GOVERNING EQUATIONS AND DISCRETIZATION SCHEME
In the numerical simulation of an urban pipe network, the governing equations are a good description for the partially full flowing pipe. For the completely full flowing pipe, the Preissmann slot concept was introduced: extending along the entire length of a closed pipe is a hypothetical slot extending infinitely upward. The use of the slot allows for the application of a single form of 1D shallow water to be applied to describe three distinct flow situations: partially full, completely full or transient between both flows. The width of the slot is very narrow, so that the slot does not introduce appreciable error in the volume of water (see Supplementary Material 1 for detailed demonstration, available with the online version of this paper). Therefore, the free-surface/pressurized flows of the pipe network are governed by Equation (1). Meanwhile, the water height () of an open channel is equivalent to the water level of a pipe flowing partially full and pressure head of a pipe flowing completely full; the width of the water surface () of the open channel is equivalent to the width of the water surface of a pipe flowing partially full and the slot width of a pipe flowing completely full.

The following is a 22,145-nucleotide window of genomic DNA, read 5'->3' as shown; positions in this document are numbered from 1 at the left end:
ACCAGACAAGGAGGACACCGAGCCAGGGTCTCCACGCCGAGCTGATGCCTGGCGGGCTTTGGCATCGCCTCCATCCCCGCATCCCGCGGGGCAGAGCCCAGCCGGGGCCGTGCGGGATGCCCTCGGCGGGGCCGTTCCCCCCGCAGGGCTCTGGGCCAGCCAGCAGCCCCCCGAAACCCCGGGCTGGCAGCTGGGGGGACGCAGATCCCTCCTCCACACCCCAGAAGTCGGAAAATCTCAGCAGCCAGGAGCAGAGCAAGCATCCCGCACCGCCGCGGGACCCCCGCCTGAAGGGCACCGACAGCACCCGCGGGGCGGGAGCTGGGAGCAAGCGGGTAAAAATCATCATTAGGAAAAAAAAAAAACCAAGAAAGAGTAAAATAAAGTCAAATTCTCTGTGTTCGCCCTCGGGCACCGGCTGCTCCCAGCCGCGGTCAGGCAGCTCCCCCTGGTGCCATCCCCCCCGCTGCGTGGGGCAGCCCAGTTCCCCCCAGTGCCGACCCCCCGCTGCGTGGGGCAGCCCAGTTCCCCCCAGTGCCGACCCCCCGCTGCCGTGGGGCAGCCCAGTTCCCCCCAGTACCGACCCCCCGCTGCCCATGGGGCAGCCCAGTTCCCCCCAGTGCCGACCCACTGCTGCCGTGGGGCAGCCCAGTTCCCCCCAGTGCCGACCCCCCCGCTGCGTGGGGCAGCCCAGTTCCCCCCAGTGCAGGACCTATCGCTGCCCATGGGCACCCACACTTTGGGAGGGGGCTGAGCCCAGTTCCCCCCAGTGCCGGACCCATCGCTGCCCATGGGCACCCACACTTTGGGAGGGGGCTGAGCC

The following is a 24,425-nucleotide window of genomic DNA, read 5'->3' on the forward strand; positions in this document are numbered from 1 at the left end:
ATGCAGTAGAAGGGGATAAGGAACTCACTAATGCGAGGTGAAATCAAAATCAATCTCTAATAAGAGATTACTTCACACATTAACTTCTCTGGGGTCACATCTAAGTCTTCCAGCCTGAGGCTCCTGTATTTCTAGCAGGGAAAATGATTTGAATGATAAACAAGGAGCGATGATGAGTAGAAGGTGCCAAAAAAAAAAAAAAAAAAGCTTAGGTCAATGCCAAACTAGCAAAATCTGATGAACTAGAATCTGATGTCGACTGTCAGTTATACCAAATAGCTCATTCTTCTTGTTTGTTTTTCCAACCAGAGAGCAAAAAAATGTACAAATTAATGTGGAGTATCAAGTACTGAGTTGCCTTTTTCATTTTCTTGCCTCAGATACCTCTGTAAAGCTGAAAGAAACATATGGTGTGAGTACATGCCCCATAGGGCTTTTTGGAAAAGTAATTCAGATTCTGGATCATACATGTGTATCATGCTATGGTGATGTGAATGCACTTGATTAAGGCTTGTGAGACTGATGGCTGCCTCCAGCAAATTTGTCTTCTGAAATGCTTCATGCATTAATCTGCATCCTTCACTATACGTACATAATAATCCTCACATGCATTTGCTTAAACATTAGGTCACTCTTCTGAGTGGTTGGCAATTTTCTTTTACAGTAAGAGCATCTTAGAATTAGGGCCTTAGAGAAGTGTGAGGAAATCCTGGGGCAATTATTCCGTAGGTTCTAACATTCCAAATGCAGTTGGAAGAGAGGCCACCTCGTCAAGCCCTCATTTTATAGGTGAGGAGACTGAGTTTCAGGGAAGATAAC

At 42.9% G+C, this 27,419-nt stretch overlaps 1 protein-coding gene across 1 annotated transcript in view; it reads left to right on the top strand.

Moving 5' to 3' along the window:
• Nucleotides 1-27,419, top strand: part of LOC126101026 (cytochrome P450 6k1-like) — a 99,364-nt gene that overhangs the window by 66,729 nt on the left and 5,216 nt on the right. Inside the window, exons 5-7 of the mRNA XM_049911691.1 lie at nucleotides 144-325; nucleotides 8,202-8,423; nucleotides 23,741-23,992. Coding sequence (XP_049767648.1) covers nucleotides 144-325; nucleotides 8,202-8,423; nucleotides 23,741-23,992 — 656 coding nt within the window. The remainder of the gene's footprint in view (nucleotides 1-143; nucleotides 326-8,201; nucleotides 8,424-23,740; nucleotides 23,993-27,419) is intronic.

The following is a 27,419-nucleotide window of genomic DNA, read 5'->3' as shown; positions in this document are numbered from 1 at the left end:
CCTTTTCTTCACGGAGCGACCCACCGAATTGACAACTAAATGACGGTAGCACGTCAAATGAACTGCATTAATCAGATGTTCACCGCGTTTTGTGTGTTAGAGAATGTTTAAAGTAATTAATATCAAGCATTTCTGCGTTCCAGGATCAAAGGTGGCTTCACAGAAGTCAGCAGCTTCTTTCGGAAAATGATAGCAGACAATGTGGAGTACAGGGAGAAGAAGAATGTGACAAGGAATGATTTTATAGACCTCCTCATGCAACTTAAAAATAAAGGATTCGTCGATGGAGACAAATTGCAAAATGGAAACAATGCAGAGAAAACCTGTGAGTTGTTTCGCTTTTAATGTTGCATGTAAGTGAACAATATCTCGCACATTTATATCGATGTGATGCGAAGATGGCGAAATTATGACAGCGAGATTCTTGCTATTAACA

In order to implement the Preissmann box scheme, this study considers a finite domain and uses () grid points  which are variably spaced with distance . Since there are two unknowns and at each computational node , a total number of () are unknown. Since every reach connecting two grid points in the computational domain can get two discretized equations (Equation (3); Equation (4)), () grid points can get discretized equations. Thus, two more equations are needed, which are obtained by boundary conditions.
The eigenvalues of the equation are obtained: . Thus, the slopes of the two characteristic lines are given by .